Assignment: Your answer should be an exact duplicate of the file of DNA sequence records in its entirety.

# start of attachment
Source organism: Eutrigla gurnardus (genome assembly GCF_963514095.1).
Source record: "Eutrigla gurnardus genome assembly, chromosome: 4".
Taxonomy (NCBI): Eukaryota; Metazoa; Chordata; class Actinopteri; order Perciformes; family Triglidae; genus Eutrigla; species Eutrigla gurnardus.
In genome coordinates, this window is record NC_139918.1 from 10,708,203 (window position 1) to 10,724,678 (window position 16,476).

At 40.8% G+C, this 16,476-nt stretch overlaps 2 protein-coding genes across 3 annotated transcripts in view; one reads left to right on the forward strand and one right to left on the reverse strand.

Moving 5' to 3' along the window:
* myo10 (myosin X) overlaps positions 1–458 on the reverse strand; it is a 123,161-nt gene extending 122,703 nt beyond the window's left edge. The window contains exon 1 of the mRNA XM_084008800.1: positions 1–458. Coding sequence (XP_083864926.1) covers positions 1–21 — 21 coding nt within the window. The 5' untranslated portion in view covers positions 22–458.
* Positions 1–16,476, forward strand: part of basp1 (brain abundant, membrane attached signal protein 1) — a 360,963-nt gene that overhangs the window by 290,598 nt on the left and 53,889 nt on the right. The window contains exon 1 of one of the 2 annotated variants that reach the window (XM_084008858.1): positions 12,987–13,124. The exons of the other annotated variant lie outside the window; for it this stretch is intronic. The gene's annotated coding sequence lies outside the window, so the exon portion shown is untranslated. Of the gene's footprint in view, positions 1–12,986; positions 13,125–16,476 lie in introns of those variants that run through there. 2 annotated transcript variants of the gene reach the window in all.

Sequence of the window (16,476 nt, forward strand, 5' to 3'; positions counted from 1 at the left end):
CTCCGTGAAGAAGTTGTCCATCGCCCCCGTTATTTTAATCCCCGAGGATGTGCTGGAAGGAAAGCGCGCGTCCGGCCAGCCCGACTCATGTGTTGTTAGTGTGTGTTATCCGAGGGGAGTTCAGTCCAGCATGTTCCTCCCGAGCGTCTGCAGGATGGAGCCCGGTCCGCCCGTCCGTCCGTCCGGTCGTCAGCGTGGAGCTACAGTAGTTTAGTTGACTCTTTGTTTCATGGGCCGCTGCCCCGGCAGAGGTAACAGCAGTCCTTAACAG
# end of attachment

Source organism: Eutrigla gurnardus (genome assembly GCF_963514095.1).
Source record: "Eutrigla gurnardus genome assembly, chromosome: 4".
Taxonomy (NCBI): Eukaryota; Metazoa; Chordata; class Actinopteri; order Perciformes; family Triglidae; genus Eutrigla; species Eutrigla gurnardus.
In genome coordinates, this window is record NC_139918.1 from 10,708,203 (window position 1) to 10,724,678 (window position 16,476).

At 40.8% G+C, this 16,476-nt stretch overlaps 2 protein-coding genes across 3 annotated transcripts in view; one reads left to right on the forward strand and one right to left on the reverse strand.

Moving 5' to 3' along the window:
* myo10 (myosin X) overlaps positions 1–458 on the reverse strand; it is a 123,161-nt gene extending 122,703 nt beyond the window's left edge. The window contains exon 1 of the mRNA XM_084008800.1: positions 1–458. Coding sequence (XP_083864926.1) covers positions 1–21 — 21 coding nt within the window. The 5' untranslated portion in view covers positions 22–458.
* Positions 1–16,476, forward strand: part of basp1 (brain abundant, membrane attached signal protein 1) — a 360,963-nt gene that overhangs the window by 290,598 nt on the left and 53,889 nt on the right. The window contains exon 1 of one of the 2 annotated variants that reach the window (XM_084008858.1): positions 12,987–13,124. The exons of the other annotated variant lie outside the window; for it this stretch is intronic. The gene's annotated coding sequence lies outside the window, so the exon portion shown is untranslated. Of the gene's footprint in view, positions 1–12,986; positions 13,125–16,476 lie in introns of those variants that run through there. 2 annotated transcript variants of the gene reach the window in all.

Sequence of the window (16,476 nt, forward strand, 5' to 3'; positions counted from 1 at the left end):
CTCCGTGAAGAAGTTGTCCATCGCCCCCGTTATTTTAATCCCCGAGGATGTGCTGGAAGGAAAGCGCGCGTCCGGCCAGCCCGACTCATGTGTTGTTAGTGTGTGTTATCCGAGGGGAGTTCAGTCCAGCATGTTCCTCCCGAGCGTCTGCAGGATGGAGCCCGGTCCGCCCGTCCGTCCGTCCGGTCGTCAGCGTGGAGCTACAGTAGTTTAGTTGACTCTTTGTTTCATGGGCCGCTGCCCCGGCAGAGGTAACAGCAGTCCTTAACAG